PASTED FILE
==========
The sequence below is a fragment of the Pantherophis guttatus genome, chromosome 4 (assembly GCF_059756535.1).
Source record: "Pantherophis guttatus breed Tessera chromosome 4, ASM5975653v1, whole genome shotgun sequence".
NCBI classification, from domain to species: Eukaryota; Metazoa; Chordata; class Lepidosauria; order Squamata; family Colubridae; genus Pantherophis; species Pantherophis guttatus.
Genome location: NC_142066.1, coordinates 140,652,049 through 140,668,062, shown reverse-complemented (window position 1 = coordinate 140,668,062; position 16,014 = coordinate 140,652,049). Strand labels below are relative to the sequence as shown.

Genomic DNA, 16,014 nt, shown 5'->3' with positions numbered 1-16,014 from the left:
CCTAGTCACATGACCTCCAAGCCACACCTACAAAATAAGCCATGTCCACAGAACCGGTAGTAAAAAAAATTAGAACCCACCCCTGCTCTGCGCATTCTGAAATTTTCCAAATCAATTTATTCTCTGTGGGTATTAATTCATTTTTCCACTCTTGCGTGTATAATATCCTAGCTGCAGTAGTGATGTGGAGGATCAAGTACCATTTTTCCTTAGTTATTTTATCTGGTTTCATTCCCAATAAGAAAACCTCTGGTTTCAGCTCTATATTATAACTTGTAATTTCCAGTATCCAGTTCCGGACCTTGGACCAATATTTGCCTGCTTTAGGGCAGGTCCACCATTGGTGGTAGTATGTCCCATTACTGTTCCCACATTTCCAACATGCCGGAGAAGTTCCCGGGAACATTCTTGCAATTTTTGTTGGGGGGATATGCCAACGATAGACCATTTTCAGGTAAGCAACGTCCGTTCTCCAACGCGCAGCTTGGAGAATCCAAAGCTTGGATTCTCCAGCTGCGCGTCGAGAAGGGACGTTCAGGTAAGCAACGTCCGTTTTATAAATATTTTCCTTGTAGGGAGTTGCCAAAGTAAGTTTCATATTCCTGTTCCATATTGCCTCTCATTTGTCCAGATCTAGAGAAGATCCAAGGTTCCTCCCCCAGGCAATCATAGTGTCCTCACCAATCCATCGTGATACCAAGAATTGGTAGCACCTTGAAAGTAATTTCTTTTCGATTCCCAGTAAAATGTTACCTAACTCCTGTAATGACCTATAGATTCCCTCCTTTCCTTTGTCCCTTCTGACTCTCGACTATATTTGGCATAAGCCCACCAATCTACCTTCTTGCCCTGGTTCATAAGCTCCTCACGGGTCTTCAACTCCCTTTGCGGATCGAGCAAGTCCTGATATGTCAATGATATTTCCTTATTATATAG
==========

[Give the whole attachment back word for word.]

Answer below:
The sequence below is a fragment of the Pantherophis guttatus genome, chromosome 4 (assembly GCF_059756535.1).
Source record: "Pantherophis guttatus breed Tessera chromosome 4, ASM5975653v1, whole genome shotgun sequence".
NCBI classification, from domain to species: Eukaryota; Metazoa; Chordata; class Lepidosauria; order Squamata; family Colubridae; genus Pantherophis; species Pantherophis guttatus.
Genome location: NC_142066.1, coordinates 140,652,049 through 140,668,062, shown reverse-complemented (window position 1 = coordinate 140,668,062; position 16,014 = coordinate 140,652,049). Strand labels below are relative to the sequence as shown.

Genomic DNA, 16,014 nt, shown 5'->3' with positions numbered 1-16,014 from the left:
CCTAGTCACATGACCTCCAAGCCACACCTACAAAATAAGCCATGTCCACAGAACCGGTAGTAAAAAAAATTAGAACCCACCCCTGCTCTGCGCATTCTGAAATTTTCCAAATCAATTTATTCTCTGTGGGTATTAATTCATTTTTCCACTCTTGCGTGTATAATATCCTAGCTGCAGTAGTGATGTGGAGGATCAAGTACCATTTTTCCTTAGTTATTTTATCTGGTTTCATTCCCAATAAGAAAACCTCTGGTTTCAGCTCTATATTATAACTTGTAATTTCCAGTATCCAGTTCCGGACCTTGGACCAATATTTGCCTGCTTTAGGGCAGGTCCACCATTGGTGGTAGTATGTCCCATTACTGTTCCCACATTTCCAACATGCCGGAGAAGTTCCCGGGAACATTCTTGCAATTTTTGTTGGGGGGATATGCCAACGATAGACCATTTTCAGGTAAGCAACGTCCGTTCTCCAACGCGCAGCTTGGAGAATCCAAAGCTTGGATTCTCCAGCTGCGCGTCGAGAAGGGACGTTCAGGTAAGCAACGTCCGTTTTATAAATATTTTCCTTGTAGGGAGTTGCCAAAGTAAGTTTCATATTCCTGTTCCATATTGCCTCTCATTTGTCCAGATCTAGAGAAGATCCAAGGTTCCTCCCCCAGGCAATCATAGTGTCCTCACCAATCCATCGTGATACCAAGAATTGGTAGCACCTTGAAAGTAATTTCTTTTCGATTCCCAGTAAAATGTTACCTAACTCCTGTAATGACCTATAGATTCCCTCCTTTCCTTTGTCCCTTCTGACTCTCGACTATATTTGGCATAAGCCCACCAATCTACCTTCTTGCCCTGGTTCATAAGCTCCTCACGGGTCTTCAACTCCCTTTGCGGATCGAGCAAGTCCTGATATGTCAATGATATTTCCTTATTATATAG